“…liberal Zionists hope to restore the balance, even as it becomes clear that the two ideas—Israel as a democracy and Israel as a Jewish state—are so fundamentally opposed that any attempt to reconcile them is doomed from the start. This is exactly the kind of thinking that Amos Oz’s Dear Zealots: Letters from a Divided Land aims to combat. Originally published in Hebrew in 2017 and appearing now in Jessica Cohen’s English translation, Dear Zealots is a rallying cry to liberal Zionists who are growing worried that their vision of Israel’s future has not come to pass. The book attempts its best impression of clarity, directness, and level-headed optimism. It’s a narcotic cocktail of reassurance and shallow philosophizing for those moderates waiting for the age of extremism to pass so they can reclaim control of Israel and bring matters to their reasonable conclusion … Oz proves himself ill-equipped to understand political violence of any kind. His analyses range from the banal to the simply bizarre … descriptions of a Jewishness beyond blood and soil are lovely. But they’re a farce. Despite his talk of Jewishness as a polyvocal, philosophical tradition, Oz is unwavering in his commitment to a Jewish nationalism as simple and brutal as any other … The fact is that Oz the humanist, Oz the liberal Zionist, Oz the democrat, is also Oz the ethnonationalist, because liberal Zionism—though to some it is anathema to say so—is ethnonationalism…The humanistic, democratic Judaism Oz claims to espouse is fundamentally incompatible with the desire for a Jewish-majority state.”
“Like Michelangelo’s The Creation of Adam, the story hangs on the electric potential of an unrealized touch: Énard imagines what might have happened had Michelangelo exposed his genius, so decisive in the history of European art, to the great Ottoman metropolis … Mathias Énard probably wouldn’t like to be called an Orientalist. (Nobody does since Edward Said put the field to rout a generation ago.) Yet he inherits from the discipline not only its seemingly limitless purview—poetry, geopolitics, philology; Beirut, Borneo, the Balkans—but also the zany amplitude of activity that characterized its leading figures … a tale of bastard genius that might have been, and a cautionary fable about the consequences of parochial timidity. Yet the book itself, scarcely over a hundred pages long, is marked by a certain reticence. A third-person narrative unusual in Énard’s œuvre, it suggests a sketchbook rather than a marble likeness … Ultimately, Énard’s imagined history confines itself to threading a nearly invisible influence through Michelangelo’s existing work…The fanciful reframing makes for a compelling exercise, and it underscores Renaissance art’s very real debt to Islamic civilizations … There is hardly a glimpse, though, of what kind of world a worldlier Michelangelo might have made. Which is not to suggest that Énard should have written a full-fledged alternate history. Fragments, after all, can be keys. But it’s never quite clear what doors Énard is trying to open; why, if Michelangelo had travelled to Constantinople, it would have mattered.”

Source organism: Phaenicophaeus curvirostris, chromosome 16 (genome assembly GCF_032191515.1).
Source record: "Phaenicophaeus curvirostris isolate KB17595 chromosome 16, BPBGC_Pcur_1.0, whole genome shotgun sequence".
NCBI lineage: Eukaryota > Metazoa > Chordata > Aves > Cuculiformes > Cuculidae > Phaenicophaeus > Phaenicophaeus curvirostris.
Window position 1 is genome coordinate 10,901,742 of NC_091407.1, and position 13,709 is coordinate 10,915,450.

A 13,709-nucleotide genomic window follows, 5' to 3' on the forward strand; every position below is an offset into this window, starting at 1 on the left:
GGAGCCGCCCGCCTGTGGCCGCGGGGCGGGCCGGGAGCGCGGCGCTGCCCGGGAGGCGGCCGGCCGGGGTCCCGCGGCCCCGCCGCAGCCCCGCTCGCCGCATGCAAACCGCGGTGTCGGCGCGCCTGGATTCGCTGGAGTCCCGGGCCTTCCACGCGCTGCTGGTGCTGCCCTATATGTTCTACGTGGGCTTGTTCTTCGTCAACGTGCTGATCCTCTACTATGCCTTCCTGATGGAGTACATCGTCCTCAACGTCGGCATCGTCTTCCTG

“It is this strange and shifting divide between music and listener—rock gods drenched in all that gold light onstage, their faceless fans packed into the darkness, watching them—that Jeff Jackson explores to shattering effect in his wild roar of a novel … The motive for the attacks is unclear, the connection among killers unknown. Yet Jackson quickly moves beyond the obvious provocation of this ripped-from-the-headlines setup. He is more concerned with the feedback loops and endless reverb of violence, investigating those who have the determination to stand up and play, demanding consideration, and with what happens when the act turns lethal … Writing about music is tricky. Ninety-nine percent of the time hearing the actual song or going to the actual concert is far more revealing than any paragraph describing it. But Jackson pulls off this near-impossible feat, pulling the reader past the velvet ropes into the black-box theaters and sweaty, sticky-floored stadiums … The prose can feel as cool as Rat Pack-era Sinatra and as sad as Lou Reed singing about a perfect day … For all his insider knowledge and passion for music, Jackson is also at ease writing about the odd details of the everyday.”